If someone believes that evidence from other parts of the world (which have, of course, different cultures, different economic systems, etc.) sheds light on, or contradicts, what Jacobs writes about with regard to great American cities, it seems to me that THEY should be the ones to bring up the topic and to make such a claim (and to try and show why they believe their claim to be true).
2) When an author (i.e., Jacobs, but any author really) says that they are talking about one topic and NOT about another, it seems to me that it is a big misrepresentation of their ideas to say that the author is (supposedly) writing about the very things that they claim not to be writing about!
If one believes that the original author’s ideas are inapplicable to the topic that one is interested in, a more accurate approach, so it seems to me, is to say that the original author’s ideas are not applicable, in one’s opinion, to the area that one is interested in talking about (and to then explain why).
– – – – – – – – –
National statements tend to be lacking — in experience, or in good explanation. Jacobs was looking to a specific class of neighborhoods, which were demographically similar (working class but gentrifying back before the term was commonly used), and therefore shared characteristics such as density. She was contrasting them with urban renewal projects and suburbia, but not with London’s unplanned neighborhoods, or the plethora of other cities where the density she declared “can be combined only theoretically” with urbanity is considered high.
Again, it seems to me that these remarks reflect a misunderstanding of what Jacobs was writing about (and thus seem to me to be an unintentional misrepresentation of her work).
Jacobs was NOT at all “looking” to a specific class of neighborhoods. Jacobs was looking at those districts (not all of which, it’s important to note, were even residential “neighborhoods”) that succeeded over time and continually self-regenerated themselves, and at those districts (not all of which, again, were residential) that had trouble succeeding over time (and were not self-regnerating themselves). Yes, many of the successful neighborhoods had a period in which they were poor working class neighborhoods (how else can one examine the “unslumming” of a poor residential neighborhood?), but NOT all of them were residential or even poor (some of the successful districts had always been successful).
With regard to London’s unplanned neighborhoods: It’s unclear to me how a study of London’s unplanned neighborhoods are supposed to contradict Jacobs work — especially since Jacobs was specifically concerned with great American cities.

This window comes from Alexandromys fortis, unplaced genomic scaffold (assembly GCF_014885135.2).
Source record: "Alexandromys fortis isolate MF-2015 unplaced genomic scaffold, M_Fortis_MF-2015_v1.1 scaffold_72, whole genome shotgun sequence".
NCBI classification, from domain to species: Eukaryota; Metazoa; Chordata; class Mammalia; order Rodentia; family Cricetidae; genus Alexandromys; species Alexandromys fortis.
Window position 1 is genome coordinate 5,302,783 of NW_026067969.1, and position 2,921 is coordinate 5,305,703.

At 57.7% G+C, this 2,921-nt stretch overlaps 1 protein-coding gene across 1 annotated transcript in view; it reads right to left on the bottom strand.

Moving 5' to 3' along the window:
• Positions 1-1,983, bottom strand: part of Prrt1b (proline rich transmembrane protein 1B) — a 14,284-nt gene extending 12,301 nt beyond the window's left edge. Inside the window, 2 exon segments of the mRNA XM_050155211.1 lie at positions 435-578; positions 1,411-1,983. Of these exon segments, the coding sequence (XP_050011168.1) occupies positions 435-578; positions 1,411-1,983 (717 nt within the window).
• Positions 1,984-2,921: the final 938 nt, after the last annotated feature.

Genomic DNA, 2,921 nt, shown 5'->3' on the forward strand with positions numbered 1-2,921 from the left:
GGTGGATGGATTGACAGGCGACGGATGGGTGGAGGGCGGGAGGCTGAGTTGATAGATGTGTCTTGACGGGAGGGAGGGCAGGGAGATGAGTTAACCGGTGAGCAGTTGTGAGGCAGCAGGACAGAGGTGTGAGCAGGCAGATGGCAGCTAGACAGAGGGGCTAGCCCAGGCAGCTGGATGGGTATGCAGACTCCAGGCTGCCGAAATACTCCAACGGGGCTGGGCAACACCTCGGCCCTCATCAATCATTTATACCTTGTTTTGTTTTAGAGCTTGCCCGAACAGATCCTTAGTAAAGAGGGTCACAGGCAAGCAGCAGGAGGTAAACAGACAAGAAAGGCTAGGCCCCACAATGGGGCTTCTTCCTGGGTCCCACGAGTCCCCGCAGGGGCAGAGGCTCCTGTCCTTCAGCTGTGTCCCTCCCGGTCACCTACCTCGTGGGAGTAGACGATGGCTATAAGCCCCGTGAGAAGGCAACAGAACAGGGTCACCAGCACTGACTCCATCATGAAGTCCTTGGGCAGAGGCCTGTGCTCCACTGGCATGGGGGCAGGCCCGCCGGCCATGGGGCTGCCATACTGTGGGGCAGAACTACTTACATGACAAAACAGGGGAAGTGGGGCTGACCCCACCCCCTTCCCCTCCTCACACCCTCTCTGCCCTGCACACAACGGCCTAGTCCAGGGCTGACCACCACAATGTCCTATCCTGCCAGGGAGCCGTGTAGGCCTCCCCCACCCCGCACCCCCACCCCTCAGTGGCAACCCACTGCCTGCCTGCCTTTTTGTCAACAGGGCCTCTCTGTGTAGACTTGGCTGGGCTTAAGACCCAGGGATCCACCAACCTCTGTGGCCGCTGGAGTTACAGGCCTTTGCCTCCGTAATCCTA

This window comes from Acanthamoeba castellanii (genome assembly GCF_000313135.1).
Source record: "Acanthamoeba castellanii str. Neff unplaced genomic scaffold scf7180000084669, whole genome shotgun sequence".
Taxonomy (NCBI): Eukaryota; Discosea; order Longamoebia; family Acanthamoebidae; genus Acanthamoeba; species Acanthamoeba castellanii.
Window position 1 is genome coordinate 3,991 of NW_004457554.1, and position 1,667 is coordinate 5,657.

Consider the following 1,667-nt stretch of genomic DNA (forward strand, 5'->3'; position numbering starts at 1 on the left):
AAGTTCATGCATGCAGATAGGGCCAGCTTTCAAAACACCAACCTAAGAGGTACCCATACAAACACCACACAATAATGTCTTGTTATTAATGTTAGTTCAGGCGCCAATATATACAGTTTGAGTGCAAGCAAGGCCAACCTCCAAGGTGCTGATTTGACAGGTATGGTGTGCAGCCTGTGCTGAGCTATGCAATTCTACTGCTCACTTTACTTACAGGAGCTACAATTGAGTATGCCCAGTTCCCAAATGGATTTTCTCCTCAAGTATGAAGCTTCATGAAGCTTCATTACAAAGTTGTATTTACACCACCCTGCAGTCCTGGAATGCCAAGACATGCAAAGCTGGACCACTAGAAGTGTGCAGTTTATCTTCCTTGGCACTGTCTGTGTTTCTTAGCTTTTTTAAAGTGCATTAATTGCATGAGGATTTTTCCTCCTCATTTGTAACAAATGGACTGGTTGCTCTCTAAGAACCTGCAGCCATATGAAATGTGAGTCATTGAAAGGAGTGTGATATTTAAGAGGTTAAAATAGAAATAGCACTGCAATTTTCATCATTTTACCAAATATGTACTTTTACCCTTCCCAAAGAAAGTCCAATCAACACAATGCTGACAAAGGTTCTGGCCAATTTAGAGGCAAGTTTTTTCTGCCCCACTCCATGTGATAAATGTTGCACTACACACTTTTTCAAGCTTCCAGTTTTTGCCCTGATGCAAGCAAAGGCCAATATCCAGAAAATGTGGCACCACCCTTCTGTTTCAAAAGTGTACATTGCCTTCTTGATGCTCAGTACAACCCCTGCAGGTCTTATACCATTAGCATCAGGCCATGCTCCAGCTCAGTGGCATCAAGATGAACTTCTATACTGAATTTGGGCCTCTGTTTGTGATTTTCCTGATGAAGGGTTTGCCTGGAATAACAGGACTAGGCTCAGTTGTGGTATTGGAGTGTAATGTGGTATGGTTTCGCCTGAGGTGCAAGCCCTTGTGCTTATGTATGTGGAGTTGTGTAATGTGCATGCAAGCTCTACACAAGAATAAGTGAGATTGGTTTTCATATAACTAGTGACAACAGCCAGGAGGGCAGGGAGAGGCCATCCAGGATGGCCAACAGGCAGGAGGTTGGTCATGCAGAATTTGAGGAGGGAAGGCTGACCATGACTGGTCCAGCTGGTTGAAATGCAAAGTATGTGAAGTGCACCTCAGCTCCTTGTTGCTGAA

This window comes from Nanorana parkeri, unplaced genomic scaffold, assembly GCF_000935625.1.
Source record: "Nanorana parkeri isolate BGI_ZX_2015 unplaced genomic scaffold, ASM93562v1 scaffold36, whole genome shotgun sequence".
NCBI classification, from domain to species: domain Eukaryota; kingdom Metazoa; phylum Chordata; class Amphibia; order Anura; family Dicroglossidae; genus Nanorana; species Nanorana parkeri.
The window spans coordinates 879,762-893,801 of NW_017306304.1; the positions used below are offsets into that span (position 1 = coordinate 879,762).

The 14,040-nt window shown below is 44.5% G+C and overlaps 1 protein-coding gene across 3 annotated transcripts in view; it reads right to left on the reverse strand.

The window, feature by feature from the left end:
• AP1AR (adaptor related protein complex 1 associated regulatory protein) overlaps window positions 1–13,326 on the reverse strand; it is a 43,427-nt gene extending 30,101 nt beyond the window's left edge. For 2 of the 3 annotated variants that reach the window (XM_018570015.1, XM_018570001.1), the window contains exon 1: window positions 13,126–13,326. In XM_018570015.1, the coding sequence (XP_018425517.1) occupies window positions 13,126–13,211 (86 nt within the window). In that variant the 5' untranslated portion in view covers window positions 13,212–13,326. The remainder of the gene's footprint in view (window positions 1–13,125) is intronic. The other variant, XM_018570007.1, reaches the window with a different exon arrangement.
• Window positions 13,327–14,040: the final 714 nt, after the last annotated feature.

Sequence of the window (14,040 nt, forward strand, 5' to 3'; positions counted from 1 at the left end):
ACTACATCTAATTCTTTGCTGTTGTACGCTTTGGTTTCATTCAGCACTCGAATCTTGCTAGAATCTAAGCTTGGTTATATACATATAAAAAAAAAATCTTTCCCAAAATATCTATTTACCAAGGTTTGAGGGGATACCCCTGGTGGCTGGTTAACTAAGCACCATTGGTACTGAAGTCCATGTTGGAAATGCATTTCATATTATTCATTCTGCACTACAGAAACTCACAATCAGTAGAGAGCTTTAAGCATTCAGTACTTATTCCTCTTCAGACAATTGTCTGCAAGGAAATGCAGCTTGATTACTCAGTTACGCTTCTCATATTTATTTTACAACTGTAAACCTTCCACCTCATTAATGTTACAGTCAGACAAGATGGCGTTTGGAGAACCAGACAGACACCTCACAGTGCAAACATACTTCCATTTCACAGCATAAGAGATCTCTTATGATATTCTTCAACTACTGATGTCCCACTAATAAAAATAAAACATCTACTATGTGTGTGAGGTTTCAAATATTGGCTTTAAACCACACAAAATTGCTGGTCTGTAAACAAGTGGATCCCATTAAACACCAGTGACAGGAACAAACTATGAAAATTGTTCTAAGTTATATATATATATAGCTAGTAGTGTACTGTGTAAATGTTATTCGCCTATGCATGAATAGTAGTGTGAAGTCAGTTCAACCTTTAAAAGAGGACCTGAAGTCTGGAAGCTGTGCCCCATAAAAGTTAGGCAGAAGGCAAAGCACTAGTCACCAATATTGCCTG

With regard to low-densities and urbanity: Again, which districts in AMERICAN cities supposedly contradict Jacobs statement in 1961 that “Urbanity and [dwelling densities in the range of 25-50 per acre] ‘in-between’ densities like this can be combined only theoretically, they are incompatible because of the ECONOMICS [emphasis mine — BH] of generating city diversity.”
– – – – – – – –
Benjamin Hemric writes:
Generally speaking, it seems to me that for some reason you have greatly misunderstood Jacobs’ writings (perhaps because of a different cultural background or a different set of main interests?) and are thus criticizing things that Jacobs never wrote or said. However, I greatly appreciate the opportunity you and your blog have provided to “clear the air” and to present Jacobs’ own words in her defense; and I hope that people who are interested in this topic will actually go to her books themselves and make up their own mind as to what it was that she was saying and to what extent it was, or was not, valid.
Sat., July 2, 2011, 12:05 p.m.
I’m pretty sure Jacobs herself did not think she was being so parochial as to say nothing of interest outside the major US cities of the early 1960s (and even then… how dense was the Castro, anyway?). In fact in The Economy of Cities and Cities and the Wealth of Nations she made an effort to branch out and say global things about import replacement, megaprojects, and urban geography; she did not talk about urban design as much, but she did take the same bottom-up, anti-hierarchical approach.